This review is based on the first three stories in the Keep the Stars Running anthology: The Prince and the Programmer, About a Bot, and The Aurora Conspiracy. I found I had the same thoughts and concerns about all three of these initial stories and decided not to continue on with reading the last two. The blurb for this anthology states that these are stories about the men that keep things running behind the scenes. That is exactly true and that is what the stories are about. It was like being taken for a day on the job and being at work with the characters and there was little to no relationship building or world building in the first three stories. Please note, my rating reflects only the first three stories that I read and reviewed below as I did not read the other two.
The Prince and the Programmer by Cassandra Pierce
Growing up without a family, Jasno Erys lives the life of an indentured servant. Indebted to the government for taking him in, Jasno was trained as a food synthesizer technician. He knows he can make the food taste better, but creativity is not a job requirement. When Prince Darex calls in a repair, Jasno is mistaken for the surly prince and kidnapped. His kidnappers were hired by none other than Prince Tergus, Darex’s ex. With Tergus still in love with Darex and Jasno falling for Tergus, can the way to a man’s heart truly be through culinary delights?
Earth is an ancient relic, so we are told in this story. Jasno had my empathy at first. He is alone, has no family, and his job requirements leave little time for friends. There is no world building in this story. We are only told of different locations and different planetary systems and we are simply told who is a prince and who is not. The main focus of the story is the food synthesizers that have been programmed to put out horrid tasting food. That is where Jasno comes in to shake up everyone’s taste buds. There are a few areas of the story told from Jasno’s point of view, but for the most part, the story reads from no one’s point of view and is just being told to us. There was basic dialog and the story read as a YA story, although it is not specifically tagged as such. There was no relationship building, no sexual tension between the characters, and no character development for Tergus. When Tergus makes decisions, we are not shown anything leading up to his choices and there was nothing built upon to connect him to Jasno, the reader, or the story overall.
About a Bot by Andrea Speed
Tahir is the chief maintenance officer of the galactic force station he lives on. He knows it’s a polite title for the janitor he sees himself as, but he is fine with his work. He is mostly left alone as most people think he is eccentric as he devotes his spare time to robot rehabilitation. The bots he fixes up all maintain a certain personality and have become his pets. When his supervisor tells him he will be interviewed, the reporter is none other than Jorian Sanchez, his school crush. Filled with the continued anxiety that consumes him, Tahir strives to show Jorian that he is a stronger man now and what better opportunity then when the station is attacked.
This story is a day in the life of what Tahir does at work. He has a knack for rescuing and rehabilitating older bots and they are his constant companions. When Jorian arrives, Tahir is determined to show the man how much he has changed. In this story, the guys actually have a date, or half of one anyone, before a mysterious alien attacks the station. There is no world building and there is no heat or chemistry between Tahir and Jorian. Tahir saves the day as apparently his “super power” is his love for his bots and being able to save the station by talking to one (count it: one) alien described as terrifying. All just part of the job apparently and that was all there was to this one.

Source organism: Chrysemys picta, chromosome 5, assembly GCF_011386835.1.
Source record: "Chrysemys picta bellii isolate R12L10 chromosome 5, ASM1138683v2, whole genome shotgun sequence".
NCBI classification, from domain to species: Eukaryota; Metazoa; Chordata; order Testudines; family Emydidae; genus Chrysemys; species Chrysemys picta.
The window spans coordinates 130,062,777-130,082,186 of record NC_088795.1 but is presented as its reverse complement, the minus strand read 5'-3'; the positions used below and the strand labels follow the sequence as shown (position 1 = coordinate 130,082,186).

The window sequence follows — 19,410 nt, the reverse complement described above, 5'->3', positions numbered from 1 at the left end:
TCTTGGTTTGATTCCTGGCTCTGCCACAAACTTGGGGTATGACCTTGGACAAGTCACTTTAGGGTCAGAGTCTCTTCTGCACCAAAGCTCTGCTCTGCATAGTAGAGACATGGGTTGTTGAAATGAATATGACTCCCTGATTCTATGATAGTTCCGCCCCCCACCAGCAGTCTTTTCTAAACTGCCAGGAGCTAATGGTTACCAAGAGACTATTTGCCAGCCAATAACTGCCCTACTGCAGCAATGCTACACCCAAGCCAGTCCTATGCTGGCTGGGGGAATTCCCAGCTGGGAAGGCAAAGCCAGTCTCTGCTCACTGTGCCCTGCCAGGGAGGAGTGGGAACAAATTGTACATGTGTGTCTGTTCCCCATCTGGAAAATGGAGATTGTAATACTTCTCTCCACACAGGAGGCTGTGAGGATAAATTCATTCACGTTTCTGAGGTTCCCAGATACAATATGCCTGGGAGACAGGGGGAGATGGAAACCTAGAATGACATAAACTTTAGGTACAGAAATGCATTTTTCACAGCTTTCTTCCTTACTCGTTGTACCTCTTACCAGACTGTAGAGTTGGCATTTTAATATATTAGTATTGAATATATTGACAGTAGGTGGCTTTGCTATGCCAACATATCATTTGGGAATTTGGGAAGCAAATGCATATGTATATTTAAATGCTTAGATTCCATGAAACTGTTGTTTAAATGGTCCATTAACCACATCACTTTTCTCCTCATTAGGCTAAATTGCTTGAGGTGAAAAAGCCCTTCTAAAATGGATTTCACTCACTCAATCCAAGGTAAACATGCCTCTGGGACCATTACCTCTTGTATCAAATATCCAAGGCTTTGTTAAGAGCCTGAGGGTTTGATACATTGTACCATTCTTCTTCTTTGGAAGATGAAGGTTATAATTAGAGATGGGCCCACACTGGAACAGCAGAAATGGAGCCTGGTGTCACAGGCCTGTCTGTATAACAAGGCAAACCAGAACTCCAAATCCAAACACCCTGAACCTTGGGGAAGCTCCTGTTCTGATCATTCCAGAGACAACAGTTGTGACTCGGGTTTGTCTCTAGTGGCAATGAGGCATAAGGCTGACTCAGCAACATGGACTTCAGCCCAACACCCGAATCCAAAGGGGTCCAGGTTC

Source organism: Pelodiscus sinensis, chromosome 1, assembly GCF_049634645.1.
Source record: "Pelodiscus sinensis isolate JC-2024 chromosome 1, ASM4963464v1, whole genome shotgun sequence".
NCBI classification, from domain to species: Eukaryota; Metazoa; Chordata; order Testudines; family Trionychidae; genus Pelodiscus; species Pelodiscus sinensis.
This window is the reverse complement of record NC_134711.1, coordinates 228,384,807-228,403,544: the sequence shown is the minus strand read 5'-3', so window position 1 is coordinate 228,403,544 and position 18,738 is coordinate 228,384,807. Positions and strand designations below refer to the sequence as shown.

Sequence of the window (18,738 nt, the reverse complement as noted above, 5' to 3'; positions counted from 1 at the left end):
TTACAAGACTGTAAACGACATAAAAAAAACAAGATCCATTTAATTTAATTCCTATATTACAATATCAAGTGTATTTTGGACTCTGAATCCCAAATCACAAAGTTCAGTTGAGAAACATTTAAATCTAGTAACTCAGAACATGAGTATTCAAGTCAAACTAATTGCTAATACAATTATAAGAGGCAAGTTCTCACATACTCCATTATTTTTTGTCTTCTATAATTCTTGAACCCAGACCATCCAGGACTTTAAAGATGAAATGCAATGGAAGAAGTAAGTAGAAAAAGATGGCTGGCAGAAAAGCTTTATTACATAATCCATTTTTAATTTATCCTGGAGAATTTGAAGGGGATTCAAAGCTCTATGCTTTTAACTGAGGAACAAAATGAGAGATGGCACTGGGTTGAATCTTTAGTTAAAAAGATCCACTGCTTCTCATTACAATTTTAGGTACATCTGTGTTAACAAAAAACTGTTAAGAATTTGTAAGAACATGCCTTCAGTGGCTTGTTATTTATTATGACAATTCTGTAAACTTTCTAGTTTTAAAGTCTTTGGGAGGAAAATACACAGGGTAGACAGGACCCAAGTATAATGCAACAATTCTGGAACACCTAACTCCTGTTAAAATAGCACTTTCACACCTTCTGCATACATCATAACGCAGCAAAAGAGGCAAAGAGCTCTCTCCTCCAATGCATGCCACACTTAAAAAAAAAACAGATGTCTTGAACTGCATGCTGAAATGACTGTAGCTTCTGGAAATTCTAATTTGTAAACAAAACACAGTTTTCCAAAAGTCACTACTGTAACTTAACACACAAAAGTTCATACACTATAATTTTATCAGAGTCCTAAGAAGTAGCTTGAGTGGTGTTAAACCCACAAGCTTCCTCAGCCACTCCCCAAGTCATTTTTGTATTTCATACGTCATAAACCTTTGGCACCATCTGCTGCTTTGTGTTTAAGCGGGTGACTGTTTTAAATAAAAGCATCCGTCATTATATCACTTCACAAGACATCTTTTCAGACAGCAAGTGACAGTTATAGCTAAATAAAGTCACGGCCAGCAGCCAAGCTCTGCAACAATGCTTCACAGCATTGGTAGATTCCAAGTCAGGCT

The Aurora Conspiracy by Lexi Ander
Regin lives on a space station orbiting an uninhabitable planet. After an explosion several years earlier nearly cost the lives of him and his boyfriend, Malkari, he fled to the distant mining location thinking that Malkari wanted nothing more to do with him. He now keeps to himself and gets his job done, but his scars, both physical and emotional, run deep. When Regin is interrogated regarding conspiracy and blackmail at the mines, it is Malkari that shows up with the interrogator. Driven apart by family secrets and lies, Regin and Malkari never stopped loving each other, but there may not be any time to reconcile before another explosion rocks their world.
This was the story where I felt the author had a good handle on the world and its inhabitants. However, due to the word constraints of the story, it was not conveyed or developed well. We meet Regin and we are told he is of feline descent and of his reaction to catnip and Malkari who has horns (or in this case, horn). We are not told anything further regarding Regin’s species and the limited amount that was offered regarding Malkari was in need of further exploration. There were a lot of uncommon names, that while were appropriate for the setting, when combined with the number of clans and locations mentioned were a lot to get caught up with in a short amount of time. There were family and clan issues discussed on Malkari’s side that were the crux of what drove the men apart, yet there was no resolution there. This story did attempt to bring in a relationship between Regin and Malkari and the author was able to convey that they had history and years of emotions and hurt between them. That was not the focus of the story, however, which remained on the conspiracy and blackmail. Again, I felt that the author really knew what was going on, but it was just not developed in a way that was clearly shown. I would have enjoyed seeing more of the relationship between the men as it seemed that they would have been sweet together, but it was not to be.